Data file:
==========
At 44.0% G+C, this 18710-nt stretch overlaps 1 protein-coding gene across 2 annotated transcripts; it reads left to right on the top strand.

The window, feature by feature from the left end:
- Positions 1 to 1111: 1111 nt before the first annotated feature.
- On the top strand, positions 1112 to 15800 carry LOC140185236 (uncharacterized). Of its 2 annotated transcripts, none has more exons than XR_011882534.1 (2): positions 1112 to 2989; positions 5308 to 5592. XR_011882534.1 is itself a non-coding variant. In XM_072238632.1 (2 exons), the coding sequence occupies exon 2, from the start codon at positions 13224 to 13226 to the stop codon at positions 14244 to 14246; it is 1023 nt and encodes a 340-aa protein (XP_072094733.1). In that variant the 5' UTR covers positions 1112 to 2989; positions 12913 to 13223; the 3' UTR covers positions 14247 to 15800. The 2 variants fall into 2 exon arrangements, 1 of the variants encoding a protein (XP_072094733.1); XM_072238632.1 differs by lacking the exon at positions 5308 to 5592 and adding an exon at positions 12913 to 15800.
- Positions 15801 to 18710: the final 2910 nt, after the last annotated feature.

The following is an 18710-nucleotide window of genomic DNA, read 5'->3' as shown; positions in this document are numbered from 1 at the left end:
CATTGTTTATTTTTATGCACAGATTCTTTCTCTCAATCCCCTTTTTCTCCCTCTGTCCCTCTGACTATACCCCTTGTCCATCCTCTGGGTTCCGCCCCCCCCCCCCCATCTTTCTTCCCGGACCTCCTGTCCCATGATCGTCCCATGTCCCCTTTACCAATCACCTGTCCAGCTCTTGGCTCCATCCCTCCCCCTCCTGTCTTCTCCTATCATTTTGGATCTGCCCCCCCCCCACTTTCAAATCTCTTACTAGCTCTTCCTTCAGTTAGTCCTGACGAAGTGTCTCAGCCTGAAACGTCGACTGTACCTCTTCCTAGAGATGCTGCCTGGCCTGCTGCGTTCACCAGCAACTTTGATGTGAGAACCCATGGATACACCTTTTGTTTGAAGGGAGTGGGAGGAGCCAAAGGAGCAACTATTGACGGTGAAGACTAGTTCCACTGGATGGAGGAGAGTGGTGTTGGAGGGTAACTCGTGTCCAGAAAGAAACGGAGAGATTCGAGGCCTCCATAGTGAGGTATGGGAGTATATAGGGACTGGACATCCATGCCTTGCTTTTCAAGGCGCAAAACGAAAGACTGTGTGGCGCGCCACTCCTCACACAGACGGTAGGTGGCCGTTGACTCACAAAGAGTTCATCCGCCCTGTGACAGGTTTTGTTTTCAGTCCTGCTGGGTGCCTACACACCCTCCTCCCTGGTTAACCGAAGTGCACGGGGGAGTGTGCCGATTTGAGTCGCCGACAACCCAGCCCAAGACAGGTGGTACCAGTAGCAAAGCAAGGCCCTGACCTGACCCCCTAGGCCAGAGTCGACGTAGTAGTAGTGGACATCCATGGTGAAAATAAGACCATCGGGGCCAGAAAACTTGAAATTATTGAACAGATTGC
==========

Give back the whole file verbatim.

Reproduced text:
At 44.0% G+C, this 18710-nt stretch overlaps 1 protein-coding gene across 2 annotated transcripts; it reads left to right on the top strand.

The window, feature by feature from the left end:
- Positions 1 to 1111: 1111 nt before the first annotated feature.
- On the top strand, positions 1112 to 15800 carry LOC140185236 (uncharacterized). Of its 2 annotated transcripts, none has more exons than XR_011882534.1 (2): positions 1112 to 2989; positions 5308 to 5592. XR_011882534.1 is itself a non-coding variant. In XM_072238632.1 (2 exons), the coding sequence occupies exon 2, from the start codon at positions 13224 to 13226 to the stop codon at positions 14244 to 14246; it is 1023 nt and encodes a 340-aa protein (XP_072094733.1). In that variant the 5' UTR covers positions 1112 to 2989; positions 12913 to 13223; the 3' UTR covers positions 14247 to 15800. The 2 variants fall into 2 exon arrangements, 1 of the variants encoding a protein (XP_072094733.1); XM_072238632.1 differs by lacking the exon at positions 5308 to 5592 and adding an exon at positions 12913 to 15800.
- Positions 15801 to 18710: the final 2910 nt, after the last annotated feature.

The following is an 18710-nucleotide window of genomic DNA, read 5'->3' as shown; positions in this document are numbered from 1 at the left end:
CATTGTTTATTTTTATGCACAGATTCTTTCTCTCAATCCCCTTTTTCTCCCTCTGTCCCTCTGACTATACCCCTTGTCCATCCTCTGGGTTCCGCCCCCCCCCCCCCATCTTTCTTCCCGGACCTCCTGTCCCATGATCGTCCCATGTCCCCTTTACCAATCACCTGTCCAGCTCTTGGCTCCATCCCTCCCCCTCCTGTCTTCTCCTATCATTTTGGATCTGCCCCCCCCCCACTTTCAAATCTCTTACTAGCTCTTCCTTCAGTTAGTCCTGACGAAGTGTCTCAGCCTGAAACGTCGACTGTACCTCTTCCTAGAGATGCTGCCTGGCCTGCTGCGTTCACCAGCAACTTTGATGTGAGAACCCATGGATACACCTTTTGTTTGAAGGGAGTGGGAGGAGCCAAAGGAGCAACTATTGACGGTGAAGACTAGTTCCACTGGATGGAGGAGAGTGGTGTTGGAGGGTAACTCGTGTCCAGAAAGAAACGGAGAGATTCGAGGCCTCCATAGTGAGGTATGGGAGTATATAGGGACTGGACATCCATGCCTTGCTTTTCAAGGCGCAAAACGAAAGACTGTGTGGCGCGCCACTCCTCACACAGACGGTAGGTGGCCGTTGACTCACAAAGAGTTCATCCGCCCTGTGACAGGTTTTGTTTTCAGTCCTGCTGGGTGCCTACACACCCTCCTCCCTGGTTAACCGAAGTGCACGGGGGAGTGTGCCGATTTGAGTCGCCGACAACCCAGCCCAAGACAGGTGGTACCAGTAGCAAAGCAAGGCCCTGACCTGACCCCCTAGGCCAGAGTCGACGTAGTAGTAGTGGACATCCATGGTGAAAATAAGACCATCGGGGCCAGAAAACTTGAAATTATTGAACAGATTGC